streets as an object of public scorn. After which he received 500
So thunderstruck were the Tripolitans at this event,
and at the apprehended destruction of their whole marine force,
that the sailors, then employed at Tripoli on board of cruisers
that were fitting out by the government, all deserted them, and not
a man could be procured to navigate them.
On 3 February 1802, the U.S. Congress resolved that a commemorative
sword should be given to Sterrett, and a month's pay to the others
on the Enterprise
Remainder of Mediterranean patrol
At Gibraltar on 3 October 1801, Enterprise
was ordered to
return to Baltimore with dispatches for the Secretary of the Navy.
While in port, Sterrett was ordered on November 17
to pay off and discharge the crew,
and that Sterrett would be given a furlough and replaced after he
oversaw the ship's refitting. Master Commandant Cyrus Talbot was
offered the command, but he was discharged 23 October 1801, under
the Peace Establishment Act
Her next victories came in 1803 after months of carrying
despatches, convoying merchantmen, and patrolling the
Mediterranean. On 17 January, she
captured Paulina, a Tunisian ship under
charter to the Bashaw of Tripoli,
and on 22 May, she ran a 30-ton craft ashore
on the coast of Tripoli.
the next month Enterprise
and other ships of the squadron
cruised inshore, bombarding the coast and sending landing parties
to destroy enemy small craft.
December 1803, after a quiet interval of cruising,
Enterprise joined with frigate Constitution to capture the Tripolitan ketch
Mastico. Refitted and renamed Intrepid, the ketch was given
to Enterprise's commanding officer, Lieutenant Stephen Decatur, Jr., for use in a
daring expedition to burn frigate Philadelphia, captured by
the Tripolitans and anchored in the harbor of Tripoli.
and his volunteer crew carried out their mission perfectly,
destroying the frigate and depriving Tripoli of a
powerful warship. Enterprise continued to patrol the
Barbary Coast until July 1804 when she
joined the other ships of the squadron in general attacks on the
city of Tripoli over a
period of several weeks.
Enterprise passed the winter in
Italy, where she was practically rebuilt by May
She rejoined her squadron in July and resumed patrol
and convoy duty until August 1807. During that period she fought
(15 August 1806) a brief engagement off Gibraltar with a group of
Spanish gunboats who attacked her but were driven off.
returned to the United States in late 1807, and
cruised coastal waters until June 1809. After a brief tour in
the Mediterranean, she sailed to New York where she was laid up for nearly a
at the Washington
Navy Yard, Enterprise was recommissioned there in
April 1811, then sailed for operations out of Savannah,
Georgia and Charleston, South Carolina.
She returned to Washington on 2 October
and was hauled out of the water for
extensive repairs and modifications: when she sailed on 20 May
1812, she had been rerigged as a brig
when war was declared on Britain, she cruised along the east coast during the first
year of hostilities.
On 5 September 1813,
sighted and chased the brig HMS Boxer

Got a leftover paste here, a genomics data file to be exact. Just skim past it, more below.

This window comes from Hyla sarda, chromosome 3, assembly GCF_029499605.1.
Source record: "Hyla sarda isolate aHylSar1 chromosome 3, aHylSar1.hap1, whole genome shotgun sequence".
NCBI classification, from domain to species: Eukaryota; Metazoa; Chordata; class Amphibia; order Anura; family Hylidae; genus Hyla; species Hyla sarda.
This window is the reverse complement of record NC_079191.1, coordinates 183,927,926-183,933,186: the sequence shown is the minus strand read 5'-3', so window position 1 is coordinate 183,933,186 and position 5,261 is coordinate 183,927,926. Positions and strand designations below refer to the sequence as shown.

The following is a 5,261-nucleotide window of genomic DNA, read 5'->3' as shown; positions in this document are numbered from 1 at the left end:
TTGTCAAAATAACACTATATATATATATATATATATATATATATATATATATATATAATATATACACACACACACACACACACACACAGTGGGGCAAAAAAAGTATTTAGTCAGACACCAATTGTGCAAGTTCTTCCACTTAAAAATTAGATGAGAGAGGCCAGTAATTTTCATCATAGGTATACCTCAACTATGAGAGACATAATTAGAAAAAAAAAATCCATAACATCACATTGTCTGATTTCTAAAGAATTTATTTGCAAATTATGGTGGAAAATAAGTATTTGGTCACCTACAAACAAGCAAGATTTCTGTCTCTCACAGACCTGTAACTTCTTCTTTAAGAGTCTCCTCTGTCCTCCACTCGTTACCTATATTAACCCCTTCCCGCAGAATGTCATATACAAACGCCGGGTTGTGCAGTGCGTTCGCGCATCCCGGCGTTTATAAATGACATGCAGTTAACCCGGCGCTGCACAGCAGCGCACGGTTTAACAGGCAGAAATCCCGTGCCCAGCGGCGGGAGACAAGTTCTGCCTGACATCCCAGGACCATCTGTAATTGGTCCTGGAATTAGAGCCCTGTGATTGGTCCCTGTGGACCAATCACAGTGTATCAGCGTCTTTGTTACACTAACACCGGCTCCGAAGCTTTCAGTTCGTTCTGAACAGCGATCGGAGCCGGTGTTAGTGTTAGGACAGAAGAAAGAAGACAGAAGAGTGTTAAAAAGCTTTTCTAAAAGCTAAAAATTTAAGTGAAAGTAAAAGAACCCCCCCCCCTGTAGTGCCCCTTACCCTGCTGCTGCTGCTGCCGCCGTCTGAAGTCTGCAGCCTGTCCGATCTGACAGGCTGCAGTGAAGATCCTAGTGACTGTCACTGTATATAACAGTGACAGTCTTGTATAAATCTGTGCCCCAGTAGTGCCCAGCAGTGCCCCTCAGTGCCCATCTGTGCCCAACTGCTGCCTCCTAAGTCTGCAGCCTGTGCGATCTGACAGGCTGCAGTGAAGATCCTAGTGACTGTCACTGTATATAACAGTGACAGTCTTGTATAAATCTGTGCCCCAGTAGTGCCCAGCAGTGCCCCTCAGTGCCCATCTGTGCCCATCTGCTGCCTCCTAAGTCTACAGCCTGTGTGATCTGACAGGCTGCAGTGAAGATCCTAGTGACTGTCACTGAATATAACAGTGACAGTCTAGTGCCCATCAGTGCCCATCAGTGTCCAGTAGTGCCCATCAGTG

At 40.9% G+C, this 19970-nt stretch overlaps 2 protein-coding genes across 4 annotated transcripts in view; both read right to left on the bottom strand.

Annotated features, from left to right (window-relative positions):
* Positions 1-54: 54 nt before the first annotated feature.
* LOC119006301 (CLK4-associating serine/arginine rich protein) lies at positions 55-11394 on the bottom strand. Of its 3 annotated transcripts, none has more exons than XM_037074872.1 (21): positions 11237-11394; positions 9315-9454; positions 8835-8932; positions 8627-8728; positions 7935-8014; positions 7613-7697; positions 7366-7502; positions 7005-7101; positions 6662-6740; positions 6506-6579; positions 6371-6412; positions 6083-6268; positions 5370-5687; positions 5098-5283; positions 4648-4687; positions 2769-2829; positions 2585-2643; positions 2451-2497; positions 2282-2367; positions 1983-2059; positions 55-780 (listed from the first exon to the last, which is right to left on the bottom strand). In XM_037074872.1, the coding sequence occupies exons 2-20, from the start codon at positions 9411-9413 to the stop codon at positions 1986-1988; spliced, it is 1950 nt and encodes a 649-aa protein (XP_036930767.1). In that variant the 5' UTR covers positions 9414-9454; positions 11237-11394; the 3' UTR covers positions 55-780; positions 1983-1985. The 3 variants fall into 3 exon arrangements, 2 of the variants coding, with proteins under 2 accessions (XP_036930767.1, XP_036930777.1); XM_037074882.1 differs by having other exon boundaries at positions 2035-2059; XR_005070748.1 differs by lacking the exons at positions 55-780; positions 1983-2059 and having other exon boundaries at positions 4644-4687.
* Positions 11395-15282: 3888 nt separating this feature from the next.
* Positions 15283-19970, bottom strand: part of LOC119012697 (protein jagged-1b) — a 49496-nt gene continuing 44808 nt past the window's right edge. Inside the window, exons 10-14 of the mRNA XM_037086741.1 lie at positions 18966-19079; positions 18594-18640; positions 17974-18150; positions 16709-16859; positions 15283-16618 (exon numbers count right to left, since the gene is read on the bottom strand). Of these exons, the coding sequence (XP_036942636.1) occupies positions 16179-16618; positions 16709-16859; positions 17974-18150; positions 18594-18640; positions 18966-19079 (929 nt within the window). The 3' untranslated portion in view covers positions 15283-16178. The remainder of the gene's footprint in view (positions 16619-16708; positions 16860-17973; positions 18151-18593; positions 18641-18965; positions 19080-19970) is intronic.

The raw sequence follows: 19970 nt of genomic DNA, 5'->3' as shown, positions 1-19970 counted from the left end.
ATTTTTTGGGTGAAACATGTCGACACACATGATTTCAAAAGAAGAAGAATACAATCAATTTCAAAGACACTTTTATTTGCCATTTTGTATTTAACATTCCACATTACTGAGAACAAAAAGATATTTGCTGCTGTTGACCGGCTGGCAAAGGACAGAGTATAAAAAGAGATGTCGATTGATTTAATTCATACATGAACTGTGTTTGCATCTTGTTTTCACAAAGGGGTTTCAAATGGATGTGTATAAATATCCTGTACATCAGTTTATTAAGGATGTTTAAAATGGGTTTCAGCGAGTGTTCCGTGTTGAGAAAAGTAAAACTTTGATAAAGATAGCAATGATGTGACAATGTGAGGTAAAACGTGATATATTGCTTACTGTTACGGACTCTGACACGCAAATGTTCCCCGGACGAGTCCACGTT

. The brigs opened fire
on each other, and in a closely fought, fierce and gallant action
which took the lives of both commanding officers,
Enterprise captured Boxer and took her into
Maine, with Edward McCall in
Here a common funeral was held for Lieutenant
, and Captain Samuel
, both well-known and highly respected in
Second Caribbean patrol
After repairing at Portland, Enterprise
sailed in company
with brig , for the Caribbean. The two ships took three prizes
before being forced to separate by a heavily armed ship on 25
February 1814. Enterprise
was compelled to jettison most
of her guns in order to outsail her superior antagonist.
reached Wilmington, North Carolina, on 9 March 1814, then passed the remainder of the
war as a guardship off Charleston, South Carolina.
Second Mediterranean tour
served one more short tour in the Mediterranean
(July-November 1815), then cruised the northeastern seaboard until
November 1817. From that time on she sailed the Caribbean Sea and the Gulf of Mexico, suppressing pirates, smugglers, and slaves; in
this duty she took 13 prizes.
An attack on Cape Antonio
, Cuba in October 1821 resulted in
the rescue of three vessels taken by pirates and the breaking up of
an outlaw flotilla reputedly commanded by James D. Jeffers
, aka Charles Gibbs
. Her long career ended on 9 July 1823,
when, without injury to her crew, she stranded and broke up on
Little Curacao Island in the
In 1799 she was built as a fast-sailing schooner with a complement
of 70, mounting twelve 6-pounders.
- Length along the deck: 85 ft. 7 in. (25.8 m)
- Length of the keel: 60 ft. (18.29 m)
- Beam: 22 ft. 6 in. (6.86 m)
- Depth of Hold: 10 ft. (3.0 m)
- Tonnage: 135 tons
The first commanding officer of the Enterprise thought that she was
too lightly built and that her quarters in particular, should be
bullet proofed. In 1800, her armament was increased to fourteen
guns, and at this time her dimensions are given as:
- Length along the deck: 83 ft. 6 in. (25.45 m)
- Length of the keel: 60 ft. (18.29 m)
- Beam: 22 ft. 6 in. (6.86 m)
- Depth of Hold: 11 ft. 6 in. (3.5 m)
- Tonnage: 165 tons